Today, the 2nd of May, marks  World Tuna Day. This year more than ever, the importance of celebrating Tuna , cannot be underestimated.

We see  globally,  economies shut down, the streets empty  and families in lock down at home, not just in New York,  but even in our  small island nations;  many of whom thankfully,   remain among the only nations in the world  still COVID  19 free, this  due in large part to self imposed border closures.

For many 1,000s of years  people turned to tuna for food security in times of uncertainty and civil strife.  Some refer to tuna as a “conflict food”  as it is highly nutritious, convenient, easily handled  and most important it is shelf stable. So it is well suited to feed people in wars and disaster zones. 

Personally I like to think of it as a “comfort food” and  enjoy it as tuna, more a luxury than a necessity.  But not all are so lucky! 

Under the  current global pandemic, we have reports of  3 months worth of sales of canned tuna leaving supermarket shelves in just 10 days with panic buying for food security  in the home. Tuna processors are referring to immediate  40-50% increased demand for retail cans.  Why?  Clearly the nutritional importance and convenience of canned tuna  in the home is recognized and is without question, and that is why World Tuna Day  is celebrated.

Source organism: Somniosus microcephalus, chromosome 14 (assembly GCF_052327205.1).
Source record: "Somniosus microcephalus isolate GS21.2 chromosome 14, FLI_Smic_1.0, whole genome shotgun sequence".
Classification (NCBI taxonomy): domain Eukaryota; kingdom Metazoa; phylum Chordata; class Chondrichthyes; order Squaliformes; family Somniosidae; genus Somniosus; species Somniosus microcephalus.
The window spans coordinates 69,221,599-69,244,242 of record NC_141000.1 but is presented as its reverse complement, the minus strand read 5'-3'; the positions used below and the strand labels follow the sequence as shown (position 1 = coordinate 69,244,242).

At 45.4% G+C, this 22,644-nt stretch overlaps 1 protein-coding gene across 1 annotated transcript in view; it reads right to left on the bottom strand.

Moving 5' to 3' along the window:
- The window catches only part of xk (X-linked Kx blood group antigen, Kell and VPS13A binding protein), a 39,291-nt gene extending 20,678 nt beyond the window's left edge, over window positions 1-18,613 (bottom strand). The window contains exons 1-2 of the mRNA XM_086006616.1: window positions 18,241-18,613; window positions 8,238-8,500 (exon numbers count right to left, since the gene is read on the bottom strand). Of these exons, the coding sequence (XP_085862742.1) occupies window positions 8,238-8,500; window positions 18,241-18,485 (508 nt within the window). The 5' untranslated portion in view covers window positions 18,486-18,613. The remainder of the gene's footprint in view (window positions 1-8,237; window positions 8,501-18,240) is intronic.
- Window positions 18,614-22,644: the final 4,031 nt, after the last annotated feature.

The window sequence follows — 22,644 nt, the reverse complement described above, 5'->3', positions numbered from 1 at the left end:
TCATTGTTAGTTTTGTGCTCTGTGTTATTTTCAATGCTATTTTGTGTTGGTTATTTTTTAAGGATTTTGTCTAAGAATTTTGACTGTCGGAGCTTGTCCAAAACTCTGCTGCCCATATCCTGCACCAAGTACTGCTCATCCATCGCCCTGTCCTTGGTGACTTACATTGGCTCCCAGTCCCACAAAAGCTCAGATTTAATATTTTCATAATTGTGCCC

In our region,  which has the healthiest tropical tuna  stocks  found globally,  we are still  sustainably delivering  up to 70% of global supply of tuna  for canning.  But we have had to be proactive and make hard and timely decisions  to minimize unplanned disruptions to the sector. With  port closures, and the forced suspension of  the regions 100% observer coverage programs ,  we have  stepped up other management measures to maintain continued sound governance  of the fishery under VDS,  and  more importantly ensure that  the observers, fishers and our island peoples stay safe. 

We are very confident in the PNA,  that such measures will continue to protect the unique tuna stock status and keep this vital resource sustainable for our children in the islands and globally.

Tuna processors globally are also considered a vital industry  and are staying open, working  under rigid sanitation and social distancing regimes, which in some cases has impacted output.  With food retailers globally  remaining open, the tuna supply and distribution chains are being maintained despite many hurdles and with some inevitable delays.

But the situation is  fluid , long term solutions are needed  and  an outbreak in key processing centers could instantly change the dynamics of the supply sector from one processing hub to another. So please spare a thought  for our fishers,  processors, the service sectors, and others in the supply chain, who are not at home with families. Many of our people are  out at sea , they will  see extended trips  and for logistical reasons any return home to see family is for many impractical under current conditions. 

Please  join me in celebrating World Tuna Day  2020 and the recognition of the mighty tuna.